Injuries in Older Women who are Sexually Assaulted

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Sexual assault is considered a silent, violent epidemic against women of all ages. We have prospectively investigated genital and non-genital injuries in women examined by our Sexual Assault Nurse Examiner (SANE) Program since 1998. Our hypothesis was that age is significantly and positively related to the number of genital and non-genital injuries in women following sexual assault. We studied 132 women over 39 years of age (mean age=50.58; SD 13.71; range 40-94) during the study period. Methods: We maintain a Sexual Assault Registry with documentation of injury on all individuals examined by the SANEs (N=1010). Following stratification by age (>39 years), we found 132 women in our sample with registry data. Vaginal penetration occurred in 75% of the assaults, anal penetration in 21%, and oral penetration in 24%. Women 40-49 (n=92) had a mean of 0.87 genital injuries. Women over 49 (n=40) had a mean of 2.28 genital injuries. Correlation between age and number of genital injuries was r = 0.296 (p < 0.001) and between age and non-genital injuries was -0.90 (ns). Black women (n=65) had significantly fewer genital injuries than White women (n=63) [t(116)=1.98, p=0.05)]. The labia minora was the most frequently injured genital location followed by the vagina and posterior fourchette. In our sample of women older than 39 years, older women who were sexually assaulted had higher rates of injury than younger women. Further work is needed to determine the reasons for the higher injury rates among older women and for ethnic and racial differences.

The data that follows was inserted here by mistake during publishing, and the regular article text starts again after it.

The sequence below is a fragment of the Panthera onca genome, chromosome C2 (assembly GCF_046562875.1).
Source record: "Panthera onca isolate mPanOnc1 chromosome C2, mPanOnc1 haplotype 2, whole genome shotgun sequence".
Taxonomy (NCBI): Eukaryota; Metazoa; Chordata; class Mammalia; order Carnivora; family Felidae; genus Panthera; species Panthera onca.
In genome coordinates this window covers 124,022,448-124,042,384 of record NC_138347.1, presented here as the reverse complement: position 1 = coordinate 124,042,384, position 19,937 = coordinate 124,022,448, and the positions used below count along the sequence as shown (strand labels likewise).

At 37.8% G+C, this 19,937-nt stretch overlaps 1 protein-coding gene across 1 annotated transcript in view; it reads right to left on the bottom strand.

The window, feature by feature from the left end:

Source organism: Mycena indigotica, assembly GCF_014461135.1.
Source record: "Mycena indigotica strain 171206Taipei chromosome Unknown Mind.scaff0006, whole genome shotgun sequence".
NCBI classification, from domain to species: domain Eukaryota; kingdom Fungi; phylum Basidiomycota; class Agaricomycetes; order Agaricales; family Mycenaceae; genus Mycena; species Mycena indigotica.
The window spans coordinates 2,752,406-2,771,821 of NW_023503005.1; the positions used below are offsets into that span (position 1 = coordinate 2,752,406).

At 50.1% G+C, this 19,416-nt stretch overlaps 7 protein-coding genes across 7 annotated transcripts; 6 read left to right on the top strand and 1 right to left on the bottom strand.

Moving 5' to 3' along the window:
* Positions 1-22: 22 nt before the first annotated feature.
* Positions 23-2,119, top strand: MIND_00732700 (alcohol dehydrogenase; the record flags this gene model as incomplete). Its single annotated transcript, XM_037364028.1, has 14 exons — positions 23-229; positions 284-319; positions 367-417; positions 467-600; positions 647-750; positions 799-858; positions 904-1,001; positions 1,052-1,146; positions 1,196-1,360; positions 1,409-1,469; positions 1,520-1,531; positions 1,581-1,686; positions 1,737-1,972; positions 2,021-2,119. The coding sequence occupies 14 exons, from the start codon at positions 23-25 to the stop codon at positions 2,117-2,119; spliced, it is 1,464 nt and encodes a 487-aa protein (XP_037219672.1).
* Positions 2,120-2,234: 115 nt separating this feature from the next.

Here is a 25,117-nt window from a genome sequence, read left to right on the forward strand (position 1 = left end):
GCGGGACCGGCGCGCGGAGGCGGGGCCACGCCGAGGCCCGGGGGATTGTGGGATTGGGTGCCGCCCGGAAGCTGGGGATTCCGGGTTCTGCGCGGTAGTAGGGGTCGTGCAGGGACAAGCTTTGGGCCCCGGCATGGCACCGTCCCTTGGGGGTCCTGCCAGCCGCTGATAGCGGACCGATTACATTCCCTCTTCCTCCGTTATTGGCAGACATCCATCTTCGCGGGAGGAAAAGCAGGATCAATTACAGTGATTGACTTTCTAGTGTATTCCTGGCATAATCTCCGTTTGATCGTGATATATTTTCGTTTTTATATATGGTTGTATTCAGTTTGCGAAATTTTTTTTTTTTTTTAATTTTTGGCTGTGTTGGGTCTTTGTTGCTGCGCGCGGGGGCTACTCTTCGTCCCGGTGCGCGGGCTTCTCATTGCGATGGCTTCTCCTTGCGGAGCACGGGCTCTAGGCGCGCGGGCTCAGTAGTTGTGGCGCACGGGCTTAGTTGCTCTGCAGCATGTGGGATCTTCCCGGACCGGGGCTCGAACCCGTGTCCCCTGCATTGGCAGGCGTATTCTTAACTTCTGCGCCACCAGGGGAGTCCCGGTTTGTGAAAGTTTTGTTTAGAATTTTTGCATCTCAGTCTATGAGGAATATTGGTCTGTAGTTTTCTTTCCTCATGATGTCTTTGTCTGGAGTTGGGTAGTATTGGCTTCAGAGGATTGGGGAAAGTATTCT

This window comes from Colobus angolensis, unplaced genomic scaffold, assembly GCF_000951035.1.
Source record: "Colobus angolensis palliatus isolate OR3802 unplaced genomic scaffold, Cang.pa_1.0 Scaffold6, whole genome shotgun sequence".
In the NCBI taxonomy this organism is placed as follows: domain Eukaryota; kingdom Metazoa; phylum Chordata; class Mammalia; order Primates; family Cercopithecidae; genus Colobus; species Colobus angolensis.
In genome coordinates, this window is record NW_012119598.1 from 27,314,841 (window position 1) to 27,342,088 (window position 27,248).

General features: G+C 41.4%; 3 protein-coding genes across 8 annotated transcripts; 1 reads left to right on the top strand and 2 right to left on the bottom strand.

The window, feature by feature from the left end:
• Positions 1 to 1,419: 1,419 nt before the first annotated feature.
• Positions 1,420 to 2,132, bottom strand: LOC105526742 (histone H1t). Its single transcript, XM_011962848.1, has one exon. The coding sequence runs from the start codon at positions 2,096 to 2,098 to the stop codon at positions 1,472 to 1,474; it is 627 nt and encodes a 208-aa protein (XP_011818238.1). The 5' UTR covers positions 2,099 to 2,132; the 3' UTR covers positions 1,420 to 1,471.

Learning Objectives:

  • Discuss the type and location of genital injuries caused by sexual assault
  • Analyze the relationship between age and injury caused by sexual assault
  • Assess the role of race in genital injuries caused by sexual assault


This poster was presented at the American Public Health Association Annual Meeting, San Francisco CA, November 2003.